Basic changes recommended after a cancer drug slip-up that killed a teenage boy have yet to be implemented, eight years after he died, MPs say.Source: BBC
The House of Commons Health Committee warns targets "too often" come before patient safety and highlights inaction on measures which could save lives. Wayne Jowett died in 2001 after drugs were injected in his spine not a vein. Changes to spinal needles to stop the same mistake happening again were drawn up, but have yet to be introduced.
"It is totally unacceptable that an identified and simple solution to a catastrophic problem should take so long to be put into practical use," the health committee wrote in their 100-page report on patient safety failings. The MPs also suggested that a fear of litigation and a "blame culture" was preventing healthcare workers from being open when mistakes occurred. The committee heard from one mother who said doctors continually changed their story about why her daughter had bled to death on the operating table.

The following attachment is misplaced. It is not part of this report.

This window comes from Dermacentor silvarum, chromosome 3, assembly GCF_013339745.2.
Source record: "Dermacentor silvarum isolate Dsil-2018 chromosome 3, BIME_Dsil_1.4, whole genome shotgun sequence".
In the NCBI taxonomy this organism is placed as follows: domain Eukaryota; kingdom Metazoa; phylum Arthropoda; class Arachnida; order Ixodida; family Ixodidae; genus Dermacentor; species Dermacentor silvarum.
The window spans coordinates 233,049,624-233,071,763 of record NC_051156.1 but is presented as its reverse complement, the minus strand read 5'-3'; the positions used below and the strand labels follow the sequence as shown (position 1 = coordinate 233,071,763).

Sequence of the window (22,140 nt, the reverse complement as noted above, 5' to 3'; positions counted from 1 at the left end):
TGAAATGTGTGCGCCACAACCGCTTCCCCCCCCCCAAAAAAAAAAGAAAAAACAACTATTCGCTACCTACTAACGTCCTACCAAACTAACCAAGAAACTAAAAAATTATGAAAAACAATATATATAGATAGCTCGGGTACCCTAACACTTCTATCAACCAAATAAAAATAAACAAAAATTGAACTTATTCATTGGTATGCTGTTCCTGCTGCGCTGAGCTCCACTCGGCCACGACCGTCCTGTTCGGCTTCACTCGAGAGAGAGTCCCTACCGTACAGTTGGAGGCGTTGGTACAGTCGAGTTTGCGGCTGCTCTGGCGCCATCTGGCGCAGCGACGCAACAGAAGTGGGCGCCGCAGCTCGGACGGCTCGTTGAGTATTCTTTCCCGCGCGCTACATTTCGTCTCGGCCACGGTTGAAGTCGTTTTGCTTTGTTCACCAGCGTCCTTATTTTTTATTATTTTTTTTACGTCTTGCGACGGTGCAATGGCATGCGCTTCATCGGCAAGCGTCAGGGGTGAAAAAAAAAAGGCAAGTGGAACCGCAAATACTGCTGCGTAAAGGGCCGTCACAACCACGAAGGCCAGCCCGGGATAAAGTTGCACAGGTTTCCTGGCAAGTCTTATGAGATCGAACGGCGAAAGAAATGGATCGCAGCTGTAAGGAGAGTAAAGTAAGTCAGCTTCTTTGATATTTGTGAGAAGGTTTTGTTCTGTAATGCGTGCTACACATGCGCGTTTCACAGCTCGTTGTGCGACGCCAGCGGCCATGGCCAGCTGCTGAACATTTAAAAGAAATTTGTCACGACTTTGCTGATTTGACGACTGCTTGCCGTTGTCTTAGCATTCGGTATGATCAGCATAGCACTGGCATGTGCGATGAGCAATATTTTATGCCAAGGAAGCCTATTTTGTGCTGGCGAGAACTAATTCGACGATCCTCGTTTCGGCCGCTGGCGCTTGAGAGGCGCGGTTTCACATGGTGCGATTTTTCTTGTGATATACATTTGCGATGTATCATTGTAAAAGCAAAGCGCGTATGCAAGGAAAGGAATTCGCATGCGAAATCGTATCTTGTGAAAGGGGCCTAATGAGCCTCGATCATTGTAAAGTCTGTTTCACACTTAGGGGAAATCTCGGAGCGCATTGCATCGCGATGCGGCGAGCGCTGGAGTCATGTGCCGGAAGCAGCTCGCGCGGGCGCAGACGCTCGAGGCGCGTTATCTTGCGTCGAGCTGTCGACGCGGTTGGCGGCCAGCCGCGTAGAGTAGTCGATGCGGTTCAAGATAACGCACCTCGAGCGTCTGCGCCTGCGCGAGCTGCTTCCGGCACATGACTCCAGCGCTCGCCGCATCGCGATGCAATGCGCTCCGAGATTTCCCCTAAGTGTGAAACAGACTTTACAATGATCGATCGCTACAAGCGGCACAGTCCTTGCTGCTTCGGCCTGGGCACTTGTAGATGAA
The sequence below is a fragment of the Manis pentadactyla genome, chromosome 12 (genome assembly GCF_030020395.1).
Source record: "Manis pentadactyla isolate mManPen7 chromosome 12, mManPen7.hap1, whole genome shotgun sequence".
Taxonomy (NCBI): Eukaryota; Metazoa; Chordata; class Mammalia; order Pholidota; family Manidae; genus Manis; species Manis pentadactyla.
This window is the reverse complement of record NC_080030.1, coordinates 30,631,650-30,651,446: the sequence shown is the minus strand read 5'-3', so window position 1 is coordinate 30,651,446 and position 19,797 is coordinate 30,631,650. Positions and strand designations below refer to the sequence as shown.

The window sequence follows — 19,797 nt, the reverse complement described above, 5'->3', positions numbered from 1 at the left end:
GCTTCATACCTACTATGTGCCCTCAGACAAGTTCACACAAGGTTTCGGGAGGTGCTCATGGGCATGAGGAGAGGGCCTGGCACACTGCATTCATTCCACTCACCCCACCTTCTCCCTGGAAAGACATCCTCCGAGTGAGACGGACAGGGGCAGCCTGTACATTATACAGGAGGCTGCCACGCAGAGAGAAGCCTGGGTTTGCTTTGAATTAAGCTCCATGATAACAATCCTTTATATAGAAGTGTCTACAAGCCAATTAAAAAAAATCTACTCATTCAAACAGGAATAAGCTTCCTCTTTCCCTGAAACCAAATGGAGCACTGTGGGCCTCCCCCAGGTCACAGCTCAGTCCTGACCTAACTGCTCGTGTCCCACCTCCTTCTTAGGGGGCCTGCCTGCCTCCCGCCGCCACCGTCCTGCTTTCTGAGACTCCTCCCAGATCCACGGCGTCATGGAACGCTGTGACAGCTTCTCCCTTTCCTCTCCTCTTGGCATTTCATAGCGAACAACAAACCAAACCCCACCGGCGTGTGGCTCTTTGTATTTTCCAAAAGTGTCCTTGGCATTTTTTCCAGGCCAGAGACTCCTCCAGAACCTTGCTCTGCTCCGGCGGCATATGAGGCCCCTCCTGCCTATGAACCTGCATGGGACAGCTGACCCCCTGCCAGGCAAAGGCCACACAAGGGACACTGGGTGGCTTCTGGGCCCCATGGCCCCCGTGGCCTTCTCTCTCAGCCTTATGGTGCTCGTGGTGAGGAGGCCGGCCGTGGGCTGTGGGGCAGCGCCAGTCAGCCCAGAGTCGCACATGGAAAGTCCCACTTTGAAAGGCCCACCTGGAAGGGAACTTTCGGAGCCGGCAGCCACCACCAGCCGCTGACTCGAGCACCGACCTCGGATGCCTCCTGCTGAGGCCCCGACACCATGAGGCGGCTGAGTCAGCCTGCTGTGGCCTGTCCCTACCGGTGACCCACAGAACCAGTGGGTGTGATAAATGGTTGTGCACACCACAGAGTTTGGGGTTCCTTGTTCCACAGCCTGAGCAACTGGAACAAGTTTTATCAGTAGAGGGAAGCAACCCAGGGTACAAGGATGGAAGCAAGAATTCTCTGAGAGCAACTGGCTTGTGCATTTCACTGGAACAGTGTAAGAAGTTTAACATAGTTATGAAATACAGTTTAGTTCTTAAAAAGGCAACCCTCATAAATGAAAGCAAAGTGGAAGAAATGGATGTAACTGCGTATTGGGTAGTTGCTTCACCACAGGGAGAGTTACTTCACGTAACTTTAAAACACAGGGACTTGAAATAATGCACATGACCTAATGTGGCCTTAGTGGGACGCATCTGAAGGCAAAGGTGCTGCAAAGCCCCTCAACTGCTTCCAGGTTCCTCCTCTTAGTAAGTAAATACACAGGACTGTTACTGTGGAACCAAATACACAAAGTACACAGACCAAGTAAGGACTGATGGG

The committee said it was appalled at the failure to introduce the NHS Redress Scheme, designed to encourage openness by removing the threat of lengthy and costly litigation, three years after parliament passed the necessary legislation. As well as the distress it causes to patient and family, medical harm - from errors in medication to patients falling out of beds without bars - may be costing the NHS billions each year, according to estimates collected by the committee. This sum includes millions paid out by the NHS Litigation Authority to settle clinical negligence claims, and potentially similar amounts to reverse the damage caused by medication errors.
But despite the costs, the Health Committee's annual report said there were NHS boards across the country who had simply "never considered patient safety at all"...
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